Director Edward Dmytryk is not necessarily following suit, and that's fine: the goal of The Devil Commands is to be a junky little shocker about wild ideas, not a grief drama, though one could potentially imagine a desire to thematically buff up this B-movie with this director, who was presently working his way up the ladder from his beginnings as an editor (notably for Leo McCarey), but who's most famous for making a credible Best Picture bid for 1947 with a film noir, Crossfire, and then getting blacklisted. He makes at least one gesture very consistent with a director taking his B-movie seriously as a drama, and consistent with being an inventive film editor by training: there's a beat in the grief-stricken stretch between the film's establishment of Julian's pathos and its full-tilt commitment to mad science horror that comes off strikingly modern, where it's Duff's daughter who's entering a room, but the insert shot actually uses Warde's dead wife.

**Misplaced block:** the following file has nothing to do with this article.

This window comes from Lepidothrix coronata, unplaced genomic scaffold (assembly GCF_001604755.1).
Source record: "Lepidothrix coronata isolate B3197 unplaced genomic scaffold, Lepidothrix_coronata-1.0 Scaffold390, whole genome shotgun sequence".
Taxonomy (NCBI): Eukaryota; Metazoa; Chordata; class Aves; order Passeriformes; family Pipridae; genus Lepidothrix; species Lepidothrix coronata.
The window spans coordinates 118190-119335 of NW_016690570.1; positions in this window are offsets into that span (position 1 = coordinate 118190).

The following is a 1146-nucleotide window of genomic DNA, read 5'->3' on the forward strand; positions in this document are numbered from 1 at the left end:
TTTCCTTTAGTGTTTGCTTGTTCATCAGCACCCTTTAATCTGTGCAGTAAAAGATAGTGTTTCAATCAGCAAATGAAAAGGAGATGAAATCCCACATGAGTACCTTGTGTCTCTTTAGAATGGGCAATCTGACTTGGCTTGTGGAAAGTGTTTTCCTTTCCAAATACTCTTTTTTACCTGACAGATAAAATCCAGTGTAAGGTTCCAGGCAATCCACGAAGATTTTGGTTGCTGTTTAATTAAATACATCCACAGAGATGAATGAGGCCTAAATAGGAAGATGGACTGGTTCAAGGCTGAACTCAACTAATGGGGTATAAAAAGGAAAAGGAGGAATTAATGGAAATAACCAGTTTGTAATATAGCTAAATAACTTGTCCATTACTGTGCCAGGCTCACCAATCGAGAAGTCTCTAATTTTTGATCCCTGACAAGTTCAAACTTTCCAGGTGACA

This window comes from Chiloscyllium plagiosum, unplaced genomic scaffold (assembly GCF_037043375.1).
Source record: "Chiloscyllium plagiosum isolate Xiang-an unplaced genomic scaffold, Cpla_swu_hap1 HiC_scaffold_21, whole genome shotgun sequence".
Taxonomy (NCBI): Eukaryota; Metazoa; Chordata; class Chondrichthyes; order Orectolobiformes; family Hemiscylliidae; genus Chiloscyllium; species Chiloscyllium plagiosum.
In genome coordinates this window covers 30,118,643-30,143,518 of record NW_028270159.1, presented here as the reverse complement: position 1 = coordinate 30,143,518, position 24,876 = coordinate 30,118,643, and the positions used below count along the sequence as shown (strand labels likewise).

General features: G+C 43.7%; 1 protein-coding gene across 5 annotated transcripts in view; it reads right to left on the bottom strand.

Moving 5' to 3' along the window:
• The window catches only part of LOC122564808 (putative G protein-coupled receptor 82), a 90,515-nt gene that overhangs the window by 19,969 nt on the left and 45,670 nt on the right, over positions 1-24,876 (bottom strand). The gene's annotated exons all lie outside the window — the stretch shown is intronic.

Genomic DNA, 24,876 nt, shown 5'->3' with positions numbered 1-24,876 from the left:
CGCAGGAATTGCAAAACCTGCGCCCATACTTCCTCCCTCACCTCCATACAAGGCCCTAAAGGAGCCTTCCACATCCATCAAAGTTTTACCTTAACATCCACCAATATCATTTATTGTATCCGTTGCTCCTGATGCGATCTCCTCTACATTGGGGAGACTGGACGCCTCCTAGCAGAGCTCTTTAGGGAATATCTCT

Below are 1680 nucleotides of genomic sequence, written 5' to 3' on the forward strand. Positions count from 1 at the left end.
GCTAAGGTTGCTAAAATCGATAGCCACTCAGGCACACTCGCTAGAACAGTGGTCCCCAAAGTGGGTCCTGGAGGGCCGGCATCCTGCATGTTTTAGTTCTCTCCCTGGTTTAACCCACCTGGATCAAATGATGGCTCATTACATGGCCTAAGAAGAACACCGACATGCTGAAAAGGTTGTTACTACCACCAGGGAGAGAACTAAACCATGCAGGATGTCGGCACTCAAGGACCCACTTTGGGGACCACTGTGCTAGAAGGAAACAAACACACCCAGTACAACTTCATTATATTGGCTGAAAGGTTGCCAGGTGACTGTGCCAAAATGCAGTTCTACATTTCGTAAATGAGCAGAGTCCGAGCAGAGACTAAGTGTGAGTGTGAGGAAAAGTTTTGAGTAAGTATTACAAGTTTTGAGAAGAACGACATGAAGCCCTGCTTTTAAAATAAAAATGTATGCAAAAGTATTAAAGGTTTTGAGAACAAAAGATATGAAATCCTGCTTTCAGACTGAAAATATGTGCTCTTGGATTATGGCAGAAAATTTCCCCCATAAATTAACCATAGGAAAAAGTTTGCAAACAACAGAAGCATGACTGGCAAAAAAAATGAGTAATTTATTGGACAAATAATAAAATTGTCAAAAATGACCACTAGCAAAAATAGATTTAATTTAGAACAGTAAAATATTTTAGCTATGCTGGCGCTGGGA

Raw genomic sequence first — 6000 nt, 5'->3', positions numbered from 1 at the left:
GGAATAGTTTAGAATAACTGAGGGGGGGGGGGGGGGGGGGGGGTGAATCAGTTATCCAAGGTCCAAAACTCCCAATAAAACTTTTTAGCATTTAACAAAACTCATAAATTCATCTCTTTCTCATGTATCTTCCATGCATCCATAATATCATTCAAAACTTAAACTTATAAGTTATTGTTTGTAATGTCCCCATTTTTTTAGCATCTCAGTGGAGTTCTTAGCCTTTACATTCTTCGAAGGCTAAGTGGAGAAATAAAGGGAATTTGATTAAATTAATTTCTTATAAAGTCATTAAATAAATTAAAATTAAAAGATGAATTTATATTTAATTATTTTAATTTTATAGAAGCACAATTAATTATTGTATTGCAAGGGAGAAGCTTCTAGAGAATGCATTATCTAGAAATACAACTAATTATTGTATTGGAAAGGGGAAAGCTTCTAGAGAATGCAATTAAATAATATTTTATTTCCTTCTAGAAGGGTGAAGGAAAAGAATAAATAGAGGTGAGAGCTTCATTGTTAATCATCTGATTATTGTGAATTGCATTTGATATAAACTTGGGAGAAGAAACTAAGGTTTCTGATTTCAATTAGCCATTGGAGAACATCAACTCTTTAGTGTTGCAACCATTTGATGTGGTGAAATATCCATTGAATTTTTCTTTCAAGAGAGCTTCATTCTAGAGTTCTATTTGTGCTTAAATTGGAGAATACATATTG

There's not any experimentation with that kind of subjectivity otherwise, and what Dmytryk's doing with the rest of it is just a very solid work of craftsmanship, albeit with a particular vision for the material; maybe it's just a result of this Columbia B-picture being cheap (and not having access to the institutional knowledge they still retained at Universal), but I prefer to think that Dmytrk and cinematographer Allen G. Siegler were carefully going out of their way to "de-Expressionize" their shadows, while still having just as many as any other horror movie, rendering something out of their no-less-promiscuous use of darkness that was far less mythic and so much more sordid than the mainline of 30s and 40s horror cinema, with a lot of high-contrast photography that emphasizes the true grimness of this scenario, and which even (maybe intentionally, maybe not) emphasizes the DIY kludge of Julian's scientific horror. The final form of his machine is an extraordinary piece of low-budget design, anyway—even making a legitimate strength out of being low-budget, considering, after all, it is just what these two freaks have whipped up together in an attic—and I don't know if the credit should go to art director Lionel Banks, who in 1941 probably represented the most A-list crew member on the production (he was Capra's guy at Columbia), but who also had no experience whatsoever in this kind of morbidity, or if the credit is more properly attributed to the uncredited prop department personnel (three men, presumably brothers, sharing the surname Dallon), but what we eventually get is an outstanding collection of lashed-together foil and wires that looks like cheap sci-fi serial spacesuits and takes on the form of an utter perversion (and utter inversion) of a Spiritualist seance that is skin-crawlingly creepy when it gets turned on, and begins, shudderingly, to move.